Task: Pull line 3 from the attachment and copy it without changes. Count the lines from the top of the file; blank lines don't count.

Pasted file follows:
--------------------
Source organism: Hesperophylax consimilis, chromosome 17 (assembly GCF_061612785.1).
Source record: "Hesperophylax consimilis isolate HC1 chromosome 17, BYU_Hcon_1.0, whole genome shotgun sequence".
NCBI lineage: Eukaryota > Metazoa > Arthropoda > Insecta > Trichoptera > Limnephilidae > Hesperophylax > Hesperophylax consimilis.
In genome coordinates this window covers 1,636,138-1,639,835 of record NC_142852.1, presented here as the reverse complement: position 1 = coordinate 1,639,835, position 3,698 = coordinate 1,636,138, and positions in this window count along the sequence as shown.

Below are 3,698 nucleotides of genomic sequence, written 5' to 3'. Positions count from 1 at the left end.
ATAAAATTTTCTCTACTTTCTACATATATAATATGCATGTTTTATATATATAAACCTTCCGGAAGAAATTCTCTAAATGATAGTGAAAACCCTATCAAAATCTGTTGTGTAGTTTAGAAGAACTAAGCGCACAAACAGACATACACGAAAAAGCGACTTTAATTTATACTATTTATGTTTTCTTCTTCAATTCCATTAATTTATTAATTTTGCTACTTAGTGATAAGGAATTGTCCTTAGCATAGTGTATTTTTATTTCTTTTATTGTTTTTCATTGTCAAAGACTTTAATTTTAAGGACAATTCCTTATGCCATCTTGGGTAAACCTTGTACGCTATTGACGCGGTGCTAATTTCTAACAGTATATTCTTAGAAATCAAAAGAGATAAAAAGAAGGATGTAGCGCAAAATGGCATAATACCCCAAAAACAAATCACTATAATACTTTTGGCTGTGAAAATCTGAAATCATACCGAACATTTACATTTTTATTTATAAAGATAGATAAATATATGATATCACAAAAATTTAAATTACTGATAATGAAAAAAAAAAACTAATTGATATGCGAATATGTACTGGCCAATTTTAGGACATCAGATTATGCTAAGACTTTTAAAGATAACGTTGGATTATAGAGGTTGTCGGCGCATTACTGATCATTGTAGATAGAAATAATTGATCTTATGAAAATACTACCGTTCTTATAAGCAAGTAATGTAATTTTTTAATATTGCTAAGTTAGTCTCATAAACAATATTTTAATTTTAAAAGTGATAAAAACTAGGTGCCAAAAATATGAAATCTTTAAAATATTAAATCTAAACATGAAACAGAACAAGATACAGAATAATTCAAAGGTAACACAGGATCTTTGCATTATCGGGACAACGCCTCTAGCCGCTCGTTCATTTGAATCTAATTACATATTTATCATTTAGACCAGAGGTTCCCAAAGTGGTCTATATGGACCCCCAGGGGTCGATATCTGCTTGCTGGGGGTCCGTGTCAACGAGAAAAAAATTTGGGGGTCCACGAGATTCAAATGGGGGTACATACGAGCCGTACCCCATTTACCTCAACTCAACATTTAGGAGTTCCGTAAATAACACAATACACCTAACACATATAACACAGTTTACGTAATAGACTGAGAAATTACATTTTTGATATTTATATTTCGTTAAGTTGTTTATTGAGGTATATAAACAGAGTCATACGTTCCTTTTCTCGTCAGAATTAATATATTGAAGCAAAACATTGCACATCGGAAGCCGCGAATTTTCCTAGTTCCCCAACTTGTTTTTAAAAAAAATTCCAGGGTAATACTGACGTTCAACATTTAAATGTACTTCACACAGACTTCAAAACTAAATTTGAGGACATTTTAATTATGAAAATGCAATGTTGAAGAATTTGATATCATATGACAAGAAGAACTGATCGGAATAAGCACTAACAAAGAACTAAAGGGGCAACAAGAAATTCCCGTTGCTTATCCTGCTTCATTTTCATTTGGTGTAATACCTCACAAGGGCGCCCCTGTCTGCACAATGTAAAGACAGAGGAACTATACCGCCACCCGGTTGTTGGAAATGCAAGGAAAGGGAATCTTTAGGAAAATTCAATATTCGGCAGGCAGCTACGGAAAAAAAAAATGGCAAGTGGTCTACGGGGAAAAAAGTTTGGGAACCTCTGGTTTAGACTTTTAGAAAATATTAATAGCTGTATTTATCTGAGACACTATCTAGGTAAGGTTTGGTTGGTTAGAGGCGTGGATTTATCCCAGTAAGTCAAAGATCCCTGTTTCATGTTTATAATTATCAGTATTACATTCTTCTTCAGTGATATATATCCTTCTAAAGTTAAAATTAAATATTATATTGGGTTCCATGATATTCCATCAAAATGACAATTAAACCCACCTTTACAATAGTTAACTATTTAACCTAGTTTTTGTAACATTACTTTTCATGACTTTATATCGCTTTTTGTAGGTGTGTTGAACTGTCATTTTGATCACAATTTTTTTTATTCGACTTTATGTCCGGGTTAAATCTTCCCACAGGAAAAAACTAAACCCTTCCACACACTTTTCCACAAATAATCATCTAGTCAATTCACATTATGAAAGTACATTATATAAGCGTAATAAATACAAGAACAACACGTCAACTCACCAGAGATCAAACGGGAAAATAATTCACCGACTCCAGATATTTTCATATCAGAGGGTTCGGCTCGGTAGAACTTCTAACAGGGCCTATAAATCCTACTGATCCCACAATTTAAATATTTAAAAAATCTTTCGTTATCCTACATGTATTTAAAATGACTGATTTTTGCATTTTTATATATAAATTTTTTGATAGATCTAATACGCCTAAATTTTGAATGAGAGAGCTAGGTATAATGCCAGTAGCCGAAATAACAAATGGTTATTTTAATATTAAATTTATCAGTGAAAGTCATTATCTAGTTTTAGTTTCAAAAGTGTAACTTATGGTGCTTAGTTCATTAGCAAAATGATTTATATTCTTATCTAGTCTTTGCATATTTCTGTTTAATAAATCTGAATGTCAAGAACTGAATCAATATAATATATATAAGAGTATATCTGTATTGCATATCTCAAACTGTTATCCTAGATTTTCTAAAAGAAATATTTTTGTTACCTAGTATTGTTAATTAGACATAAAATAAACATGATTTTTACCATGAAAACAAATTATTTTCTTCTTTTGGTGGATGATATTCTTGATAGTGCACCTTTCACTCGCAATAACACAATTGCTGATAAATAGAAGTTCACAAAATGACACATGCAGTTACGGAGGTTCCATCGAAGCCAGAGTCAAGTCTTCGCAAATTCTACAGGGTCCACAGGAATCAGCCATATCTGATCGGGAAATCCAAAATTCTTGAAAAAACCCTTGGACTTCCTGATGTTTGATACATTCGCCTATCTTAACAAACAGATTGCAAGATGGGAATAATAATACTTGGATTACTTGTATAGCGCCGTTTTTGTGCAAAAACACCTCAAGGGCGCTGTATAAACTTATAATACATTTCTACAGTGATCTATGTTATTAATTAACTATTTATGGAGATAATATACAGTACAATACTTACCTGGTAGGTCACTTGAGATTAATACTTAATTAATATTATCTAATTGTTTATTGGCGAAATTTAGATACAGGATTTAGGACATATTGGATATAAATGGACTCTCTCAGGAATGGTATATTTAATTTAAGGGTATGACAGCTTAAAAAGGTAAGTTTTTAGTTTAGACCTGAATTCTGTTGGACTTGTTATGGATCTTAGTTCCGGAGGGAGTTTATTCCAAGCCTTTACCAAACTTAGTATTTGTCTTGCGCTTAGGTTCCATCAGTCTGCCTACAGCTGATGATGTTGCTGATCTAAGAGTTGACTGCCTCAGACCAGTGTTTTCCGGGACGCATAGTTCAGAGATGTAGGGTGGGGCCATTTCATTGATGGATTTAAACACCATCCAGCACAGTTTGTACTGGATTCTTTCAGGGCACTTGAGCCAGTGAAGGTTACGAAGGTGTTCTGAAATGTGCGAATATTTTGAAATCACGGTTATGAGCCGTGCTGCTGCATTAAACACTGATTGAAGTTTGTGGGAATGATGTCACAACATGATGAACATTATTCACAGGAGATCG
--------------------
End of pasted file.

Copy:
NCBI lineage: Eukaryota > Metazoa > Arthropoda > Insecta > Trichoptera > Limnephilidae > Hesperophylax > Hesperophylax consimilis.